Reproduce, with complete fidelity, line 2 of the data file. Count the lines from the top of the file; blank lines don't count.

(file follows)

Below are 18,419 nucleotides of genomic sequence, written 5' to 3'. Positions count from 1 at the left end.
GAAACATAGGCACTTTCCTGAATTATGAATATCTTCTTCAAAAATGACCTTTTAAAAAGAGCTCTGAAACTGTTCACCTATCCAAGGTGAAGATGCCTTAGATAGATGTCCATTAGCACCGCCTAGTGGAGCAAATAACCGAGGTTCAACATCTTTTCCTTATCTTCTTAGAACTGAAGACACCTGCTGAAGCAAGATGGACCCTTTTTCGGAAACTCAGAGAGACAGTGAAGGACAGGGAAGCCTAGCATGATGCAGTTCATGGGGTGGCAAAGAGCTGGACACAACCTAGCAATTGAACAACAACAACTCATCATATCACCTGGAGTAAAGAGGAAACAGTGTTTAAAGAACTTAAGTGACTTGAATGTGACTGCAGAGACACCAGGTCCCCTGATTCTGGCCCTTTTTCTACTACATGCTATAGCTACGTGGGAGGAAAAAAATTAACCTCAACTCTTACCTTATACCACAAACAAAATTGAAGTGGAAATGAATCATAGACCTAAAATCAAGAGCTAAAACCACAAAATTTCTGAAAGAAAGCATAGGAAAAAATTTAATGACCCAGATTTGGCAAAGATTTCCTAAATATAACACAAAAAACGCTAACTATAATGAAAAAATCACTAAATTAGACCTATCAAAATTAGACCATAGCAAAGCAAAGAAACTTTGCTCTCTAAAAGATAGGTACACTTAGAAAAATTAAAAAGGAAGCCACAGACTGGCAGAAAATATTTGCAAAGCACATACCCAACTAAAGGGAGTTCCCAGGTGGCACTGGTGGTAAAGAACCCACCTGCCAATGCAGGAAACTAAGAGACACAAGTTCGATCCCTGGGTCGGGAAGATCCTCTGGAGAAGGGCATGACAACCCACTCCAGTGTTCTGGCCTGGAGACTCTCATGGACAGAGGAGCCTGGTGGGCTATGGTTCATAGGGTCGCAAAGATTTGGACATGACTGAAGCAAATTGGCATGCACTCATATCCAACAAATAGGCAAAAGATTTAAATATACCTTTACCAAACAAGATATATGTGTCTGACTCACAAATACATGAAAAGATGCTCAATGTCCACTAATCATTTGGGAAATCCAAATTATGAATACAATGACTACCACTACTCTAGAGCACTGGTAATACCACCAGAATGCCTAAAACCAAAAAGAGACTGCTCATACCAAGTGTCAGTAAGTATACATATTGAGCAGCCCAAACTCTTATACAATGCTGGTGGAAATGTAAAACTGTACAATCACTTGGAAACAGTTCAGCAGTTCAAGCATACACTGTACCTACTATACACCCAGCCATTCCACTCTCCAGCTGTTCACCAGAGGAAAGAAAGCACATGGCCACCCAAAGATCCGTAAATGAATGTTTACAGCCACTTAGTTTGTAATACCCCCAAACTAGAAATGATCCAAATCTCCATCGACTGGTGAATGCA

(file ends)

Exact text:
GAAACATAGGCACTTTCCTGAATTATGAATATCTTCTTCAAAAATGACCTTTTAAAAAGAGCTCTGAAACTGTTCACCTATCCAAGGTGAAGATGCCTTAGATAGATGTCCATTAGCACCGCCTAGTGGAGCAAATAACCGAGGTTCAACATCTTTTCCTTATCTTCTTAGAACTGAAGACACCTGCTGAAGCAAGATGGACCCTTTTTCGGAAACTCAGAGAGACAGTGAAGGACAGGGAAGCCTAGCATGATGCAGTTCATGGGGTGGCAAAGAGCTGGACACAACCTAGCAATTGAACAACAACAACTCATCATATCACCTGGAGTAAAGAGGAAACAGTGTTTAAAGAACTTAAGTGACTTGAATGTGACTGCAGAGACACCAGGTCCCCTGATTCTGGCCCTTTTTCTACTACATGCTATAGCTACGTGGGAGGAAAAAAATTAACCTCAACTCTTACCTTATACCACAAACAAAATTGAAGTGGAAATGAATCATAGACCTAAAATCAAGAGCTAAAACCACAAAATTTCTGAAAGAAAGCATAGGAAAAAATTTAATGACCCAGATTTGGCAAAGATTTCCTAAATATAACACAAAAAACGCTAACTATAATGAAAAAATCACTAAATTAGACCTATCAAAATTAGACCATAGCAAAGCAAAGAAACTTTGCTCTCTAAAAGATAGGTACACTTAGAAAAATTAAAAAGGAAGCCACAGACTGGCAGAAAATATTTGCAAAGCACATACCCAACTAAAGGGAGTTCCCAGGTGGCACTGGTGGTAAAGAACCCACCTGCCAATGCAGGAAACTAAGAGACACAAGTTCGATCCCTGGGTCGGGAAGATCCTCTGGAGAAGGGCATGACAACCCACTCCAGTGTTCTGGCCTGGAGACTCTCATGGACAGAGGAGCCTGGTGGGCTATGGTTCATAGGGTCGCAAAGATTTGGACATGACTGAAGCAAATTGGCATGCACTCATATCCAACAAATAGGCAAAAGATTTAAATATACCTTTACCAAACAAGATATATGTGTCTGACTCACAAATACATGAAAAGATGCTCAATGTCCACTAATCATTTGGGAAATCCAAATTATGAATACAATGACTACCACTACTCTAGAGCACTGGTAATACCACCAGAATGCCTAAAACCAAAAAGAGACTGCTCATACCAAGTGTCAGTAAGTATACATATTGAGCAGCCCAAACTCTTATACAATGCTGGTGGAAATGTAAAACTGTACAATCACTTGGAAACAGTTCAGCAGTTCAAGCATACACTGTACCTACTATACACCCAGCCATTCCACTCTCCAGCTGTTCACCAGAGGAAAGAAAGCACATGGCCACCCAAAGATCCGTAAATGAATGTTTACAGCCACTTAGTTTGTAATACCCCCAAACTAGAAATGATCCAAATCTCCATCGACTGGTGAATGCA